Home > Lifestyle > Viewpoints
Tuesday January 21, 2014 MYT 12:00:00 AM
Tuesday January 21, 2014 MYT 6:07:05 AM
by michael cheang
Set in a fantastical world called the Architrave, the story revolves around Li-Hsu, a young boy who somehow gets turned into an imp.
Singaporean comics take centre stage this week, with a look at the country’s first-ever graphic novel and some new titles from Epigram Books.
Myth Of the Stone: 20th Anniversary Edition
Writer/Author: Gwee Li Sui
Publisher: Epigram Books
To celebrate the graphic novel’s 20th anniversary, Epigram Books has published a special edition which includes bonus features such as notes from the author, new short stories, as well as a much-needed touch-up and improvement of the artwork.
Set in a world called the Architrave, the story revolves around Li-Hsu, a young boy who opens a door to this strange new world and somehow gets turned into an imp. To change himself back, he has to go on a quest that will lead him on a journey fraught with danger and a war involving all manner of strange beasts, monsters and creatures.
At first, the story seems like a mishmash of The Chronicles Of Narnia, The Lord Of The Rings, and the legend of King Arthur; but there is definitely something a lot deeper to this book. To truly appreciate it, you need to put yourself in Gwee’s shoes when he first wrote it.
At the time, he was a mere 23-year-old, dreaming of being a comic artist and author, his head filled with influences from JRR Tolkien, CS Lewis and other authors who dealt in the fantastical and amazing. As such, the context of the naivety and almost childlike innocence of the story becomes clear – this is not a rip-off of those more famous books, but a lovingly crafted tribute to these great authors and their works.
Yes, it is somewhat wordy (for a comic) and the story a little over-familiar, but you can tell that Gwee put his heart and soul into this book, which is why the story of how he first conceived of it to the point where it became his “oldest trauma” is every bit as interesting as Li-Hsu’s journey.
Back when the book was first published, the Singaporean comics and graphic novels scene was almost nonexistent. After months of hard work, he showed the book to the now-defunct East Asia Book Services, which offered him a contract and published Myth Of The Stone.
“I imagined publication to mean more of this: people discussing the story and its genre and raising pertinent questions …” he writes in the afterword to the new edition.
Alas, it was not to be. In that pre-Internet age, newspaper reviews were all-powerful, and Gwee’s book was refused a review time and again. Blow after blow came soon after that – the original publishers lost his manuscript and later folded, his book ended up in bookstore bargain bins, and finally, it disappeared and was forgotten by all except Gwee, who forced himself to move on.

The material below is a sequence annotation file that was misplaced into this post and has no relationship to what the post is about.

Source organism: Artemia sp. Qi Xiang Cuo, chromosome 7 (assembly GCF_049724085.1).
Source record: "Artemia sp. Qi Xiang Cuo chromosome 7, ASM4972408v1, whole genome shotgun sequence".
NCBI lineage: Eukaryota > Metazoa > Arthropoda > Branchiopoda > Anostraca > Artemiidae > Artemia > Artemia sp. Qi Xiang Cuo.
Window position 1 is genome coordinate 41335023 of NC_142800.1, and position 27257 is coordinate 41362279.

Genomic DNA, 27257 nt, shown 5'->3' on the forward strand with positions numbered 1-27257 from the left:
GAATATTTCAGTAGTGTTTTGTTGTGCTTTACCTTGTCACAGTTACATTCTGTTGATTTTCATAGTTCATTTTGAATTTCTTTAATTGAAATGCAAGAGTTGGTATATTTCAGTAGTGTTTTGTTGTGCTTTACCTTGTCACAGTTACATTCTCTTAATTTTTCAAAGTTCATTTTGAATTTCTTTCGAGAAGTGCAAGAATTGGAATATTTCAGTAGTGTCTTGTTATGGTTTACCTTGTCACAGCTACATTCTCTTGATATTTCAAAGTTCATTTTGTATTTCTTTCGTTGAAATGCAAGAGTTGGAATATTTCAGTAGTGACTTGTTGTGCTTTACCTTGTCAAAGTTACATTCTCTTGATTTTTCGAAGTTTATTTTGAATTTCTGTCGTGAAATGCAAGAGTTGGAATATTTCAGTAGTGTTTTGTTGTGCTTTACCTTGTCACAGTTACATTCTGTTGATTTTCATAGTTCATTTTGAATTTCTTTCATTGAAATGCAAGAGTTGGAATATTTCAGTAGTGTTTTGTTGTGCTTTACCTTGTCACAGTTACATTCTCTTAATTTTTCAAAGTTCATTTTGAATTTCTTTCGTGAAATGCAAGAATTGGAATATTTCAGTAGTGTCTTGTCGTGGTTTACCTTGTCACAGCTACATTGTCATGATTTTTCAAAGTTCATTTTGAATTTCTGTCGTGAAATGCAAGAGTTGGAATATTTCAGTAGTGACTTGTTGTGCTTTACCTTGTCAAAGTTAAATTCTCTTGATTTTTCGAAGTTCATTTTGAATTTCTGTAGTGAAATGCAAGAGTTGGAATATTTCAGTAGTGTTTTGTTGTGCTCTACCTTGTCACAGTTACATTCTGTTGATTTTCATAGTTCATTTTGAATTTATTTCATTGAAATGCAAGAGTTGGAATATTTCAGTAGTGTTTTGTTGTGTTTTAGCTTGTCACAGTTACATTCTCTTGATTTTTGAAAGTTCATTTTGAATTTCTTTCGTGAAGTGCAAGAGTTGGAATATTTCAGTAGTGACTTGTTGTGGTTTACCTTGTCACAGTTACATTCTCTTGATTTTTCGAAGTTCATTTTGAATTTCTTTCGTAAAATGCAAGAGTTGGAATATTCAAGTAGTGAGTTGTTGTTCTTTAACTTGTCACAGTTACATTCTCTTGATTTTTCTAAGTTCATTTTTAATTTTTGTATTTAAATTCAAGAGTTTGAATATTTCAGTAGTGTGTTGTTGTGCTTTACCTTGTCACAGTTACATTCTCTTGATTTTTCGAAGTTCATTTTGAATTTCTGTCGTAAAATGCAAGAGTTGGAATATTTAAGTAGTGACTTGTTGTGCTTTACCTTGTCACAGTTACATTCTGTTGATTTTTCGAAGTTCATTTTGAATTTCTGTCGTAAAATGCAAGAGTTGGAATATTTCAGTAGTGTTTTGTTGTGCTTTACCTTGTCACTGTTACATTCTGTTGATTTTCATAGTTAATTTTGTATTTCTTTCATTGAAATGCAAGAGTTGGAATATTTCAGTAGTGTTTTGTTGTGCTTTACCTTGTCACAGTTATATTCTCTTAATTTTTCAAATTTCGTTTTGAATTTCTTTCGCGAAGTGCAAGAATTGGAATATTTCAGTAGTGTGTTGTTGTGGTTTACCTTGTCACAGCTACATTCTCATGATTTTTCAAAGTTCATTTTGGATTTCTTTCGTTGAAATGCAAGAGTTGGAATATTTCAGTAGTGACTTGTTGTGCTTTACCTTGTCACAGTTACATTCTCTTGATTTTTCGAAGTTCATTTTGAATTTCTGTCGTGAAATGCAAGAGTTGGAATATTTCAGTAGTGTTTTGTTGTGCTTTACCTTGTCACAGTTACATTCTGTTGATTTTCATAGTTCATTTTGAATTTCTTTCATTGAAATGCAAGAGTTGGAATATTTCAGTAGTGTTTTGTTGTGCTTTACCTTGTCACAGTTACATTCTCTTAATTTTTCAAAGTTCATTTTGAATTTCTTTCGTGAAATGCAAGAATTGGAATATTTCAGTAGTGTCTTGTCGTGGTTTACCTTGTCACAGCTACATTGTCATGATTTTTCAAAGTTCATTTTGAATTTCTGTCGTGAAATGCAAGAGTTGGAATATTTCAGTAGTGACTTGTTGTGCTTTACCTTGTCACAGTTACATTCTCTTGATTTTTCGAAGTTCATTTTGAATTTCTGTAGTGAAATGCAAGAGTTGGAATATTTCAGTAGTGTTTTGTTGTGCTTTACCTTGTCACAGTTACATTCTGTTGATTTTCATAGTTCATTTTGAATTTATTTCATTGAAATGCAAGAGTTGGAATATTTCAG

Although he went on to become an acclaimed poet (publishing his first book Who Wants To Buy A Book Of Poems), literary critic, author, editor and academic, he never quite forgot his maiden graphic novel, and longed to one day address this blot in his history.
Enter Epigram Books, a publisher of Singaporean independent comics and graphic novels that has been growing by leaps and bounds in recent years. The company approached Gwee with the idea of a 20th anniversary edition and Gwee told them, “Help me get over my trauma” – which they duly did.
This new edition of Myth Of The Stone also includes two new stories that Gwee declares to be part of the same canon – The Demon Within and Rendezvous – as well as a healthy section of extras that includes the aforementioned afterword, a glossary of the terms used in the story, as well as Gwee’s explanations about the art in the older and newer versions.
It is a testament of just how far the Singapore comics scene has come in the 20 years since Myth Of The Stone first came out. Sure, there is a big difference between the rough, unpolished nature of Gwee’s book and the newer books reviewed here, but that is not necessarily a bad thing.
Gwee’s masterpiece isn’t perfect, but it stands proud as a defining milestone in Singapore’s comic industry.
The Girl Under The Bed
Writer: Dave Chua
Artist: Xiao Yan
> All the Epigram Books titles reviewed here are available at the graphic novel section of Kinokuniya, Suria KLCC. Call 03-2164 8133 or e-mail firstname.lastname@example.org or visit www.kinokuniya.com/my.
Tags / Keywords:
Lifestyle, Viewpoints, Worlds of Wonder, Myth Of The Stone, Gwee Li Sui, Singapore, comics, graphic novels
'Unity' is the first book from Valiant Comics after it reopened two years ago.
Kinokuniya discount on comic books.
When it comes to smarts, this quartet is more than fantastic, it’s fab – the Fab Four of science!
Marvel’s oldest superhero turns 75 this year. We pay tribute to Namor, the Sub-Mariner.
This week, we take a look at three books heavy on grrl power – a lethal lady, a breezy bandit and an awesome attorney.
PRESTO! Meet Bandette, the world’s greatest and sweetest teen thief, occasional police helper, and probably the best-loved criminal on the streets of Paris.
Charles Soule talks about his work.
FROM Sue Storm to Kitty Pryde, Carol Danvers to Jean Grey, the Marvel Universe has always had strong female characters.
He may have been slow getting there, but the Flash is counting on 2014 to be the year when he speeds into the pop-culture zeitgeist.
Enter the world of comics and let your imagination take flight!
Copyright © 1995-2014 Star Publications (M) Bhd (Co No 10894-D)